Japan needs to expand its work force, which is shrinking rapidly.
The International Monetary Fund estimates that Japan's working-age
population will fall almost 40 percent by 2050.
Among economists (most of whom are male), there is a tendency to
treat diversity and gender equality as "soft" issues -- worthy
social goals perhaps, but secondary to the real business of economic
growth, job creation and productivity.
But those soft issues have jumped to the top of the long-term
growth agenda in Japan, where Prime Minister Shinzo Abe is working
to shake the nation out of its 20-year deflationary slump.
So far, the world's attention has focused on Mr. Abe's bold
macroeconomic policies to lift demand and growth in the short run.
But in a departure from tradition, he is also championing changes to
expand economic opportunities for women.
Mr. Abe believes in numerical targets, and he has established
several of them to increase the participation and advancement of
women in the workplace. He wants to eliminate day care waiting lists
by creating 200,000 new day care openings in authorized public
facilities by 2015, with another 200,000 by 2017. He wants
businesses to double their child-care leave to three years. He wants
30 percent of leadership positions in government and business to be
held by women by 2020. He is calling on Japanese corporations to
appoint at least one woman to their boards. And he is considering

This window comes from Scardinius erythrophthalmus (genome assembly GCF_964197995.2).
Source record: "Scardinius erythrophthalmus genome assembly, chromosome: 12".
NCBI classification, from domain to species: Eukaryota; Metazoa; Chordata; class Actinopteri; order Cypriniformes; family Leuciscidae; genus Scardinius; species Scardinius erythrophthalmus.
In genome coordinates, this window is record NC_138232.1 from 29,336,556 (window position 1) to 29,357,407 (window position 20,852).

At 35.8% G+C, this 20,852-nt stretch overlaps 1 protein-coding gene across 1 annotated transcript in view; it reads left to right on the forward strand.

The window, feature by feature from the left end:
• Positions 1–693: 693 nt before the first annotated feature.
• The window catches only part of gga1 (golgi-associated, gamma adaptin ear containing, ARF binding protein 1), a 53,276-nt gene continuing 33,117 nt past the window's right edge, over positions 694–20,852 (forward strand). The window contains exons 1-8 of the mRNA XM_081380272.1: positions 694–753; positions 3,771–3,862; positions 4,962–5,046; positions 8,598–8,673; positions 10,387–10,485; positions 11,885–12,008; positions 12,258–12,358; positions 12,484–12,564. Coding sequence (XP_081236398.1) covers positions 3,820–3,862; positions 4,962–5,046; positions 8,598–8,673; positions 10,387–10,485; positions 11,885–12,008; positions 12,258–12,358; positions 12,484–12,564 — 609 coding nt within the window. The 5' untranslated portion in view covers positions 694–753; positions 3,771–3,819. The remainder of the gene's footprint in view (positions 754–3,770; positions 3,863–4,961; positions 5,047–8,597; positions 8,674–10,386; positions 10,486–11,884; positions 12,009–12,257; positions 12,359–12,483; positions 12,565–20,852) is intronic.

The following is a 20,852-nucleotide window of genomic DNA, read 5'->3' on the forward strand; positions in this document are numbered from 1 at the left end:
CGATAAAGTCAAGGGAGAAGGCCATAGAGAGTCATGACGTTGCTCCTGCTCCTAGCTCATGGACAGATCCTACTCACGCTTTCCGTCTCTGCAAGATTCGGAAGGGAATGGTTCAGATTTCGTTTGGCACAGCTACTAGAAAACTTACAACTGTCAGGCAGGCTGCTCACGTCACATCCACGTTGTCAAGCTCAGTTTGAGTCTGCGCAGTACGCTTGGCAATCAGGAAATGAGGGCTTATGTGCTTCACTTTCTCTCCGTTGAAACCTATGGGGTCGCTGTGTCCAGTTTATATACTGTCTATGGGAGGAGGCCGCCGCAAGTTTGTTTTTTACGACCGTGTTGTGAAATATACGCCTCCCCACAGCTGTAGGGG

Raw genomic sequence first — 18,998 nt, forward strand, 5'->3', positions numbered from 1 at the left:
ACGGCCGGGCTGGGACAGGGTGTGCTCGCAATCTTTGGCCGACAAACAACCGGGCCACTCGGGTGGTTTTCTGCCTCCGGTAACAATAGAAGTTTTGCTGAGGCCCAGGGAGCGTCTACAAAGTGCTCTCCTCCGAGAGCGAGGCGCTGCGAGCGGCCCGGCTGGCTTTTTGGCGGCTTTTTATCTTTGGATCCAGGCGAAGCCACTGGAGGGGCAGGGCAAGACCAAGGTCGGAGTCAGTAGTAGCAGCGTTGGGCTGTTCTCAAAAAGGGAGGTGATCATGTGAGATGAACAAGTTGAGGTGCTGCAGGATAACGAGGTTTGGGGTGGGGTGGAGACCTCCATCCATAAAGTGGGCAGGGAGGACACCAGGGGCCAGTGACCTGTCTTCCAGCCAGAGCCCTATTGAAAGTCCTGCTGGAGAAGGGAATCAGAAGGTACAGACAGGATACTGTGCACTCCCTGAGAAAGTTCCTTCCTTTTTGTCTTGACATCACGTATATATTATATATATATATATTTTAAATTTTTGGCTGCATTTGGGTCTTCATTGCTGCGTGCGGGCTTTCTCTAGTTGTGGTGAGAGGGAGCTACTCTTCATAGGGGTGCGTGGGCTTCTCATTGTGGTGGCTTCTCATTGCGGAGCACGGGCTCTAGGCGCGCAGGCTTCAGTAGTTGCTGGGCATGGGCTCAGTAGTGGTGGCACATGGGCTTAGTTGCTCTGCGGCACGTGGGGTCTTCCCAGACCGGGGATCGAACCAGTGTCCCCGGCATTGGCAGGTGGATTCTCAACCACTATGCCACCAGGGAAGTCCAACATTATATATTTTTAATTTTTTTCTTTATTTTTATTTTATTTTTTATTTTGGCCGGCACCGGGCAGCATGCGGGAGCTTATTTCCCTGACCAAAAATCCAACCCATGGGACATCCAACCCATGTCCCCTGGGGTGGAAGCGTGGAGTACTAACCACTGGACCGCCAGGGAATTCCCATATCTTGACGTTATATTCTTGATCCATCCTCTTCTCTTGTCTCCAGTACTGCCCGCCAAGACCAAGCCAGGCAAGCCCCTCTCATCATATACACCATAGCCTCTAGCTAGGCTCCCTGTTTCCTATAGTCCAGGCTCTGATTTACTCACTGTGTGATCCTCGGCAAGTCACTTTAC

changes in tax laws that discourage mothers from working and new
training subsidies to help them return to the workplace following
Those initiatives are not motivated by softhearted political
correctness but by hardheaded economic logic. Japan needs to expand
its work force, which is shrinking rapidly as a result of a sagging
birth rate and an aging population. The International Monetary Fund
estimates that Japan's working-age population will fall almost 40
percent by 2050. The share of citizens older than 65 is expected to
jump to 38 percent in 2050 -- when the ratio of the working
population to the elderly population will be one to one -- from 24
percent in 2012.
"Japan is growing older faster than anywhere else in the world,"
the I.M.F. reported. Unless the nation can shore up its work force,
it faces a long-term drag on economic growth at a time of soaring
obligations for old-age entitlements.
Japan has one of the largest gender gaps in the world. Even
though women are highly educated -- indeed, the university
enrollment rate for 18-year-old females now exceeds that for 18-
year-old males -- the female employment rate is about 25 percentage
points lower than the rate for men, and ranks among the lowest in
the developed countries.
Japan also has the largest gender pay gap of any country in the
Organization for Economic Cooperation and Development, a group of
free-market democracies, with the exception of South Korea. On
average, Japanese women earn about 72 percent of the compensation of
men for equivalent jobs. The gender pay gap rises during
childbearing and child-rearing years indicating a "motherhood pay
penalty." That penalty is larger in Japan than in any other O.E.C.D.
country, including South Korea.
In the 2012 Global Gender Gap Report of the World Economic Forum,
Japan ranked near the bottom -- 102 out of 135 countries -- on an
index measuring gender parity in economic participation and
opportunity. Japan has consistently had the worst ranking of any
developed economy on this index since it was introduced in 2006. …